# Domains and Ranges of Standard Functions Set 2

**6.** **Reciprocal function \(\begin{align}f\,(x) = \frac{1}{x}\end{align}\)** ** **

Domain = \(\mathbb{R}\) – {0}

Range = \(\mathbb{R}\)– {0}

{Range is \(\mathbb{R}\) – {0} because for no value of *x* is *f* (*x*) = 0}

**7.** **Step function \(f\,(x)\, = \,0\;\; if \;x < 0\)**

**\(1\;\; if\; x \geqslant 0 \)**

Domain = \(\mathbb{R}\)

Range = {0,1}

**8.** **Modulus function \(f\left( x \right) = \left| x \right|\, = \,\,\,x\,\,\,\,if\,\,x \ge \;0\)** ** **

** \(- x\,\;\,if\;x\; < \;0\)**

Basically, this function gives the magnitude of a number and strips it off its negative sign,if it is negative.

Domain=\(\mathbb{R}\)

Range = [0, \(\infty\))

**9. Greatest integer function \(f\,(x)=[x]\) **

This is an interesting function. It is defined as the largest integer less than or equal to \(x\).

For example, [1.3] = 1 [–1.3] = –2 [0.6] = 0 [\(\pi\)] =3 etc.

To draw its graph, we note that **\(f\,(x)=0\)** for \(0 \le x < 1\), **\(f\,(x)=1\)** for \(1 \le x < 2\), **\(f\,(x)=-1\) **for \( - 1 \le x < 0\) and so on.

Therefore, if \(x\) lies in the interval** \([n, n + 1)\)**, then the value of **\([x]\) **is** \(n\)**.

Domain = \(\mathbb{R}\)

Range = \(\mathbb{Z}\) (set of all integers)

Properties

(i) \([x + n] = [x] + n,n \in \mathbb{Z}\)

(ii) \([ - x] = - [x] - 1,\;x \notin\mathbb{Z}\)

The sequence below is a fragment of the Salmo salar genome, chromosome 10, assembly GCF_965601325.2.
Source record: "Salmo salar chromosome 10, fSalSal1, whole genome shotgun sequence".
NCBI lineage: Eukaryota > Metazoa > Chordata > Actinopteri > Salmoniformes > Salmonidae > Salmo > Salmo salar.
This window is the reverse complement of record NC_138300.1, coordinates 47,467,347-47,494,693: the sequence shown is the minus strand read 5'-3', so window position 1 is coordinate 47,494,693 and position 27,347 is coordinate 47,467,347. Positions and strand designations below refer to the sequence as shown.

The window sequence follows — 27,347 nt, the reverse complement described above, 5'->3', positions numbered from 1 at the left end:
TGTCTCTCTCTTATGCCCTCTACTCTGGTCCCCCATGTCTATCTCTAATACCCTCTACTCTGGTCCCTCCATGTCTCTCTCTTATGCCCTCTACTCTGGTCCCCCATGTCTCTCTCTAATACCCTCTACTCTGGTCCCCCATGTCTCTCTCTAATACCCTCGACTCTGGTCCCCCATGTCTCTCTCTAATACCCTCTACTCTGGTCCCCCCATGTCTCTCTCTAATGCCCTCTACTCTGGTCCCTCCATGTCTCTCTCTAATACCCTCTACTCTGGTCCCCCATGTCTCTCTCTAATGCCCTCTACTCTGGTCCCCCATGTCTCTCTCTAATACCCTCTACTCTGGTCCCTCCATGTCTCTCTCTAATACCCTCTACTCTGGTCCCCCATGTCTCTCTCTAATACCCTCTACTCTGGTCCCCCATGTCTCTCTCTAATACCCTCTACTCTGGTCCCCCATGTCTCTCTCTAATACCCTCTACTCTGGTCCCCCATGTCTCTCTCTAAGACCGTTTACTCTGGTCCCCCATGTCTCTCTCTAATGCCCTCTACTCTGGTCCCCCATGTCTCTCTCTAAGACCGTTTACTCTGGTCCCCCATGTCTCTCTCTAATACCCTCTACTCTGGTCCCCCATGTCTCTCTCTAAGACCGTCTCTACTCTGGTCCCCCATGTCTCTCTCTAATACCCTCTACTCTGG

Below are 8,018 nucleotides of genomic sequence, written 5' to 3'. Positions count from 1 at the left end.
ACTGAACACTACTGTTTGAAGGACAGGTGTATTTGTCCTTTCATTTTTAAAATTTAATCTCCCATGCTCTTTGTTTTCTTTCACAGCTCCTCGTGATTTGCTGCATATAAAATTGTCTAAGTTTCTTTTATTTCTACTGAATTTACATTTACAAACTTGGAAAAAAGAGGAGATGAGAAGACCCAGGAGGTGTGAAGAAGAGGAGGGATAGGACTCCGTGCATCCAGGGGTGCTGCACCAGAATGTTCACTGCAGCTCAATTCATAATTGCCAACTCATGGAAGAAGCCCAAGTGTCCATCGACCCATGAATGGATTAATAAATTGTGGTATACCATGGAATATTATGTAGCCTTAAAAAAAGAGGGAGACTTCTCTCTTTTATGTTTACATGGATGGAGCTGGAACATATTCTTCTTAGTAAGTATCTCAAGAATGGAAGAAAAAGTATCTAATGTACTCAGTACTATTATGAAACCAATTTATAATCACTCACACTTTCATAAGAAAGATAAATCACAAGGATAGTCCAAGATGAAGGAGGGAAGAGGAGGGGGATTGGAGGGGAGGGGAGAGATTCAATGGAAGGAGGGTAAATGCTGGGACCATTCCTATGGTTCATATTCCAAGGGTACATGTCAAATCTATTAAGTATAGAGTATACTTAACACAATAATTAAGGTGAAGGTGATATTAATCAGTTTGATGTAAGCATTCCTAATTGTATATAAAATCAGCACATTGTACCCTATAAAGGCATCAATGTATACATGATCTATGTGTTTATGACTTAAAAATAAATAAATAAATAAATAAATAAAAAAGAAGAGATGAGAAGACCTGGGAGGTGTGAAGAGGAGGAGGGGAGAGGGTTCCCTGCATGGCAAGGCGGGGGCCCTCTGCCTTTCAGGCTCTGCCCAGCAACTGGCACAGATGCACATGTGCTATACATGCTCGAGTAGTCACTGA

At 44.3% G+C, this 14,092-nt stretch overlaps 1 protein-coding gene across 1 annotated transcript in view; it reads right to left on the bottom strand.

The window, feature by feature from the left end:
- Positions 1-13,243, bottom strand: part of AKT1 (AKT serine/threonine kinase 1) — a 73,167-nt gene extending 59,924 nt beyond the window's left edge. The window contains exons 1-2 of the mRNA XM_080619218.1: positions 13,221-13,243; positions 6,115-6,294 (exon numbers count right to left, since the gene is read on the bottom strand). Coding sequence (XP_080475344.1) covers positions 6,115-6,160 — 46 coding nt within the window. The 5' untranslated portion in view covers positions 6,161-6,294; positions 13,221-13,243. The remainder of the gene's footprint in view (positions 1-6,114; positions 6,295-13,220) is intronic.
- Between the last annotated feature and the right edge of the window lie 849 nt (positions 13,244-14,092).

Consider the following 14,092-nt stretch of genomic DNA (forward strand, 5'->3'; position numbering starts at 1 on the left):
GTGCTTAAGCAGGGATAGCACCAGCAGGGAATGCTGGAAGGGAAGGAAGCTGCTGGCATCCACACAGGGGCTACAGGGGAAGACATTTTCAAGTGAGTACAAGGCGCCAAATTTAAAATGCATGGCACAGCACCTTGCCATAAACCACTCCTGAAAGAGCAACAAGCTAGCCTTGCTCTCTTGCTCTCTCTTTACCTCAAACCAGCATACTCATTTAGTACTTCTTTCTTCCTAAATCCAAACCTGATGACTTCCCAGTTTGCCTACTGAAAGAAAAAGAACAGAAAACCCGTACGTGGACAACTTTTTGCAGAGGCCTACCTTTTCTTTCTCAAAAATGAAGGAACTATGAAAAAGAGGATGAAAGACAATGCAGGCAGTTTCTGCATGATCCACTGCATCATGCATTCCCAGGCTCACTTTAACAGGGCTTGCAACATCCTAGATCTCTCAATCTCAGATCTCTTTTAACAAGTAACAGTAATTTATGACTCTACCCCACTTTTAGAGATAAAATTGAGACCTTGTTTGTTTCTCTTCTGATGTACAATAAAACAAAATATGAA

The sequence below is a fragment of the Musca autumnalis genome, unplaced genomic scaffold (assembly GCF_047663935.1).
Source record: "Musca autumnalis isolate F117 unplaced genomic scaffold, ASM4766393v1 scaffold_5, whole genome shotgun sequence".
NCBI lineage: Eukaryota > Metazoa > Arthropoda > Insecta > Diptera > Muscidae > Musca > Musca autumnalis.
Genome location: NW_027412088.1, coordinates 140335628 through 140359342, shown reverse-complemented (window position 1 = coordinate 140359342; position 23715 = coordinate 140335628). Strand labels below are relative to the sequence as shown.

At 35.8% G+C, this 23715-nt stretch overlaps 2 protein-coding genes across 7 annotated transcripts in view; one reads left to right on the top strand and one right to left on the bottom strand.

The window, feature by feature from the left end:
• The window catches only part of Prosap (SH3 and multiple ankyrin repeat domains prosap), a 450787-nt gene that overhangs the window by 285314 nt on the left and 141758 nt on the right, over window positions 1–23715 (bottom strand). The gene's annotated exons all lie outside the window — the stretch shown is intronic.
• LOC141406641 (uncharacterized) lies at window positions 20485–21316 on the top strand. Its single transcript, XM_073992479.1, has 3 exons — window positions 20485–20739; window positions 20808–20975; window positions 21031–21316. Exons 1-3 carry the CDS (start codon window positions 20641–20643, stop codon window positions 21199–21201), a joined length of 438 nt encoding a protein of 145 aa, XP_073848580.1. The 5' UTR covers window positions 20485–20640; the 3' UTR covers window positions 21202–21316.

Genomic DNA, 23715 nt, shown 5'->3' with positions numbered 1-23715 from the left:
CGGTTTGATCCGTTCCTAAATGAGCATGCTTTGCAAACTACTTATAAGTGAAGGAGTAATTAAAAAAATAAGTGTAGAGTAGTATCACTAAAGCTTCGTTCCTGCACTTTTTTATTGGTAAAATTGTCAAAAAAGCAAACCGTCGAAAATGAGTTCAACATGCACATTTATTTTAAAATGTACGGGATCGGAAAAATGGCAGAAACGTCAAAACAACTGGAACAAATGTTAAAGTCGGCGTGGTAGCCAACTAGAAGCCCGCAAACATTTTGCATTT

\([ - x] = - [x],\;\;\;\;\;\;\;\;x \in \mathbb{Z}\)

Verify these properties carefully because they are very important

**10.** ** Fractional part f (x) = {x}**

Every number *x* can be written as the sum of its integer and fractional parts. So, fractional part

**{ x} = x – [x]**

or in other words, fractional part of a number is the difference between that number and its integral part **[ x]**

We example, **{1.3}= 0.3, {-1.3} = 0.7** and so on.

We can obviously see that \(0 \le \{ x\} < 1\)

To draw the graph, we note that ** f (x) = x** for \(0\underline < x < 1\) because in this interval, [

*x*] = 0. As soon as

*x*becomes 1,

**drops again to 0, and then starts increasing as**

*f*(*x*)*x*increases. And so on, we see that at each integral value of

*x*,

**f****(**becomes 0, then increases and approaches 1 as

*x*)*x*approaches the next integer, and finally drops again to 0, never becoming 1.

**Properties**

(i) \(\left\{ {x + n} \right\} = \left\{ x \right\},n \in \mathbb{Z}\)

(ii)\(\left\{ { - x} \right\} = 1 - \left\{ x \right\},n \in \mathbb{Z}\) ** **

\(\left\{ { - x} \right\} = 0,\;\;\;n \in \mathbb{Z}\)